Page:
Originally Posted by RWetmore
I asked this very question to our friend Kurt from Blue Jeans Cable.
Audio cable manufacturers, other than the folks from Belden, are not typically the 'go to' for straight talk on audio difference, much less difference between amps.
Here is his very detailed and informative reply:
Be still my beating heart. Jjust for giggles, in what form did you pose the question to him? Did you ask 'Do amps ever sound different?' or was it a question that WASN'T a strawman?
"Yes, absolutely, it's possible for similarly-spec'd amplifiers to sound
different from one another. This is very different from, say, expecting
cables to sound particularly different from one another; amplifiers are
active circuits; they have circuit impedances that vary with frequency,
filtering circuits which modify signals incoming, outgoing, and in process,
and semiconductors (or tubes) that have different noise floors, gain
characteristics, et cetera.
Let's see some data that those differences are ROUTINELY above audible threshold.
This is a bit like designing a camera lens:
there's no simple, straightforward design that combines the best of all
possible outcomes, and so every design is something of a compromise between
competing objectives. The ideal amplifier is perfectly linear within its
operating frequency range, causes no distortion, cuts off sharply outside
its intended frequency band, and presents all of these characteristics
regardless of the type or level of input signal and the amount of gain
required--but this ideal amplifier is an idea, not a reality, and real-world
devices can and do differ in meaningful, audible ways, even as they attempt
to realize that ideal.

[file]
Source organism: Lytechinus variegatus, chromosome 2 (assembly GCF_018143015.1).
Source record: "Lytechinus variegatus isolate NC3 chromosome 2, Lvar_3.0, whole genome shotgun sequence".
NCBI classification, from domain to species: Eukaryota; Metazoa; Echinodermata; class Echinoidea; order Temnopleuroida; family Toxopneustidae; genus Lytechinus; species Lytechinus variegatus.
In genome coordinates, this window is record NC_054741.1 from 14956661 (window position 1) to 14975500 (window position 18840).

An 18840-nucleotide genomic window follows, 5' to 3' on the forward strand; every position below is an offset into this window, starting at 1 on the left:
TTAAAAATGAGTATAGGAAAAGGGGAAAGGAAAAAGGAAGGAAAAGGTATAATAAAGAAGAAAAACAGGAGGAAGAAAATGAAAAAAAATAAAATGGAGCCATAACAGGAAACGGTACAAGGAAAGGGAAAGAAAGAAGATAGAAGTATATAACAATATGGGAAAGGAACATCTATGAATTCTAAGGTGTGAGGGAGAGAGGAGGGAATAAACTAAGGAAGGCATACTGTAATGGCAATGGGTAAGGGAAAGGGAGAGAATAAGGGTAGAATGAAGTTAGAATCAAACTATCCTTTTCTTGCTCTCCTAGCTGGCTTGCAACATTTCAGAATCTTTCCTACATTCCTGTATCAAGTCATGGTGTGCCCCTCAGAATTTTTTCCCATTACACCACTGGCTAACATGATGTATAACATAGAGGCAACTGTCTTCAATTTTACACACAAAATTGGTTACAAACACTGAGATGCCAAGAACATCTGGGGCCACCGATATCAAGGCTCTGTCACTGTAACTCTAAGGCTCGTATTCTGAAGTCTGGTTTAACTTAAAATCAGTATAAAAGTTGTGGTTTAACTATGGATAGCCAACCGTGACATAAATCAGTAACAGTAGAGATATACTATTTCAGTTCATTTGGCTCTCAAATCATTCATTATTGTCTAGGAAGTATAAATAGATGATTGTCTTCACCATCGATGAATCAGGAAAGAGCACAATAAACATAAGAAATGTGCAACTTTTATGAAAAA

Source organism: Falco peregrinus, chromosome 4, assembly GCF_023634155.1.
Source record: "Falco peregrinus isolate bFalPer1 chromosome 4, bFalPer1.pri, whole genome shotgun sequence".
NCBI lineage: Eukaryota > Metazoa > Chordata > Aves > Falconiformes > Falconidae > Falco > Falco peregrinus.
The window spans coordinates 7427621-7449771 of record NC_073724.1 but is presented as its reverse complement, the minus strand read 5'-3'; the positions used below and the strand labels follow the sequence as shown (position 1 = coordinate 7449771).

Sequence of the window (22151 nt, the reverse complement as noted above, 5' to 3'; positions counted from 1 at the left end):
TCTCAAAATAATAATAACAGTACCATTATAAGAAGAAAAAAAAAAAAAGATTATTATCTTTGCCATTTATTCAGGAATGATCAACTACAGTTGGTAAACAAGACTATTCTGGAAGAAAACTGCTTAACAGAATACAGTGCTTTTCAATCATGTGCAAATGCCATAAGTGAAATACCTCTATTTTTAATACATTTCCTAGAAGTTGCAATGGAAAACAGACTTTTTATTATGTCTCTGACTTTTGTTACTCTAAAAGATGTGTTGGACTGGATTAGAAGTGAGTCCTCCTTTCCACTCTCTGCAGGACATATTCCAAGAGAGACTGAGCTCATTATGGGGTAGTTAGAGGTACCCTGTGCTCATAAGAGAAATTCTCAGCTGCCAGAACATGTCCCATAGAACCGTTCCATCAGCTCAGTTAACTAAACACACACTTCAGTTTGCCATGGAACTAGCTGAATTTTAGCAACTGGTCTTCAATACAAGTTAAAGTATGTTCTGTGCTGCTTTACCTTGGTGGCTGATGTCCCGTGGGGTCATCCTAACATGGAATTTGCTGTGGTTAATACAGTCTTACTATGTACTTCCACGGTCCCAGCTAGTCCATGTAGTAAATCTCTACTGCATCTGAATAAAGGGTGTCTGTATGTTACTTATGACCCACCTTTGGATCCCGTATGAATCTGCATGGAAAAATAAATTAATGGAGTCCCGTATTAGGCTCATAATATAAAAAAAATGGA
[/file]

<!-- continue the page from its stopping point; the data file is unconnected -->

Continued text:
And this is a ******** argument, because amps don't have to be 'perfectly linear' to be audibly indistinguishable, and a difference can be 'meaningful' in objective terms (if, for example, a certain design target is to be met) but be irrelevant in audible terms. What's required is that their linear and nonlinear distortions remain below thresholds of audibility.
Now, it's also probably fair to say that there is a lot of overstatement,
and some misconceptions, that people engage in when DESCRIBING the
differences between amps. Two good amps, both fed the same material and
driving the same speakers, ought to both sound good; but they may sound
different from one another, within a limited range.
Under what conditiosn, pray tell?
Obviously, if they
really sound profoundly different from one another, something is probably
the matter with one or both of them. We run into this in audiophile stuff
from time to time; for example, tube amps will often be said to be "warmer"
than transistor amps. That's true if one takes a certain view of what
"warmer" means; tube amps typically soften the highs a bit and that causes a
presentation which people often describe as warm. But that "warmth" comes,
of course, at the price of accuracy of reproduction of the input signal.
Whether one likes it or not is, of course, another matter.
Gee, that's nice, but no one is arguing about tube vs SS amps
I agree with Kurt as his explanation is the most consistent with my own listening experiences.
Instead of bothering people like 'our friend Kurt', how about reading the E. Brad Meyer article I linked to? It laid out the potential causes of difference in layman's terms quite nicely, some 20 years or so ago.